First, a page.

[Ifeffit] Beryllium and EXAFS
efarq at yahoo.com
Tue Dec 18 07:32:49 CST 2012
To add to Matt's last paragraph, you might also consider beamline 6-2 at SSRL (http://www-ssrl.slac.stanford.edu/beamlines/bl6-2/), as they do a fair amount of work with proteins and have an X-ray Raman setup. I think the beamline scientist occasionally posts to this list.
Erik Farquhar, Ph.D.
Case Center for
efarquhar at bnl.gov
From: Matt Newville <newville at cars.uchicago.edu>
To: XAFS Analysis using Ifeffit <ifeffit at millenia.cars.aps.anl.gov>
Sent: Tuesday, December 18, 2012 7:52 AM
Subject: Re: [Ifeffit] Beryllium and EXAFS
On Mon, Dec 17, 2012 at 5:23 PM, Clayton, Gina <ClaytonG at njhealth.org> wrote:
> Hi there
> I am trying to find out more about EXAFS. I am a protein crystallographer.
> I want to identify the environment of a beryllium ion in the protein, I work with, of which I have a crystal structure. EXAFS was recommended as a good technique for identification of the beryllium site and species. The beryllium is an acidic pocket of the protein surrounded by oxygens from the protein, likely covalently bound. However I have had zero result finding a beam line that can tune their setups to the Be edge at 111 eV. Also some EXAFS users say that EXAFS technique would be good for working out the environment of the Be but some say it would not . In particular I have been advised that Be EXAFS would not be useful since the Be EXAFS signal would have unacceptable interference from the carbon K-edge at 285 eV and the oxygen K edge signal at 535 eV.
> Would EXAFS work or something in a similar vein? Or, for instance, could the acidic pocket be identified using EXAFS, by measuring the oxygens (instead of the Beryllium) using the protein with and without beryllium?
> Thank you so much for any advice.
As you and as the person who advised you suspect, you face a number of
1. The extremely low energy (111 eV). You might be able to find a UV
source or x-ray beamline that can reach this energy , but often such
work is done in vacuo, and so may not be suitable for proteins. Using
electrons (from a TEM, say) might be possible too -- these can
sometimes do C and N edges either directly or looking at Electron
Energy Loss (send in an electron of high energy E1, and look for
electrons of energy E1 - E, and scan the analyzer for the loss energy
E through the absorption edge). Again, electron probes may not be
what you want for your proteins.
2. The C K-edge will limit your signal to "only" 175 eV. I would say
to not worry so much about this limitation. You'll really be
measuring NEXAFS (near-edge X-ray absorption ....) but that's OK.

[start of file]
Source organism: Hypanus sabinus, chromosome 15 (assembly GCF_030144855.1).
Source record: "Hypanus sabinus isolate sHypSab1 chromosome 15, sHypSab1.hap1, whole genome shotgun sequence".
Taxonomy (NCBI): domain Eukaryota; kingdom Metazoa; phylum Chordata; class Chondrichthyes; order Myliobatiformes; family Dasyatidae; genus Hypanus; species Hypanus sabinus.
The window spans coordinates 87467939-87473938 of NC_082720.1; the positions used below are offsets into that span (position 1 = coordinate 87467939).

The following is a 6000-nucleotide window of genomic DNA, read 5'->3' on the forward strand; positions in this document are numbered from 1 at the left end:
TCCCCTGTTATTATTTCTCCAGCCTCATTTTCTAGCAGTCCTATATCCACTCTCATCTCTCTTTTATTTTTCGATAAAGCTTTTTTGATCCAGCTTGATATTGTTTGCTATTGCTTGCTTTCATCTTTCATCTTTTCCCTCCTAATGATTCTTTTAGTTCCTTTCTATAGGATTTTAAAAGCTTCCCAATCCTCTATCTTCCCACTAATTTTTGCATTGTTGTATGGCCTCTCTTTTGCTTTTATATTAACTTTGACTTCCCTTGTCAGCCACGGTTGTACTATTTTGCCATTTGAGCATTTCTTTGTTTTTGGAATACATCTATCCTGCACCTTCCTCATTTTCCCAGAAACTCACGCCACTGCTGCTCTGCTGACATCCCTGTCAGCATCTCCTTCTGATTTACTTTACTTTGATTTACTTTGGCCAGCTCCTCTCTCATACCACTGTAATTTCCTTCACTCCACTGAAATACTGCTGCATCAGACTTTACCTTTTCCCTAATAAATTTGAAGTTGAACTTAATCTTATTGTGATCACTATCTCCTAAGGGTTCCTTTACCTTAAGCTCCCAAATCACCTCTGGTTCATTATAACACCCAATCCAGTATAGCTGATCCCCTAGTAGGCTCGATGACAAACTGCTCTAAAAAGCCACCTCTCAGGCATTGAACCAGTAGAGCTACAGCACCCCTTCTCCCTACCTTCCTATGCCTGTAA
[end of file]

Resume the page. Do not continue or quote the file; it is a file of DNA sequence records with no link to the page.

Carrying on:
People measure the B, C, N, and O K edges, all facing the same
problem, especially for the O K edge: our planet is more or less
covered with the stuff ;). These spectra tend to be very rich and
sensitive to ligands.
3. Not much (zero?? I can almost believe that!) literature on Be XAFS.
This is unfortunate because most NEXAFS is measure and compare to
known spectra. I think that might mean you have to spend effort to
building up a spectral library for Be in organic phases.
I think trying to measure the O K edge with and without Be is nearly
hopeless. All the X-ray spectroscopies average equally over all the
atoms of the absorbing species. In addition all the spectra are
grossly the same (a step function from 0 below the edge to 1 above the
edge). These make it difficult to see changes below about 1%. So I
think you would just have too high of an O::Be ratio to see anything
One option to consider is using X-ray Raman scattering
(http://en.wikipedia.org/wiki/X-ray_Raman_scattering). Here, one hits
the sample with high-energy X-rays (say, 10 keV), which are highly
penetrating for reasonably sized protein sample. One analyzes an
energy loss (again, E1 - E, where here E1 is around 10 keV) to get the
edge of interest. I'm familiar with (been involved with) studies on
B, C, and O using this technique (all in solids, mostly at high
pressure). See, for example, S. K. Lee, et al "Probing of bonding
changes in B2O3 glasses at high pressure with inelastic X-ray
scattering", Nature Materials 4, pp 851-854 (2005), and also the work
of Simo Huotari. I'm not aware of anyone doing Be K-edge this way,
but it should definitely be possible. For the work I've been involved
with, Be would be challenging because there are other excitations in
solids that appear around 100 eV. I believe that effect would be far
suppressed in a protein, though I'm not sure.
That's somewhat more exotic than straightfoward XAFS,, but it might be
the best chance for measuring Be in a protein. I'm not sure I know
any beamlines that do X-ray Raman on proteins, but I'd suggest APS
beamline 20-ID or ESRF beamline as places to start. The next
questions would be "how many Be atoms are in your protein?", and "how
much material do you have?"....
Hope that helps,
Ifeffit mailing list
Ifeffit at millenia.cars.aps.anl.gov
-------------- next part --------------
An HTML attachment was scrubbed...
More information about the Ifeffit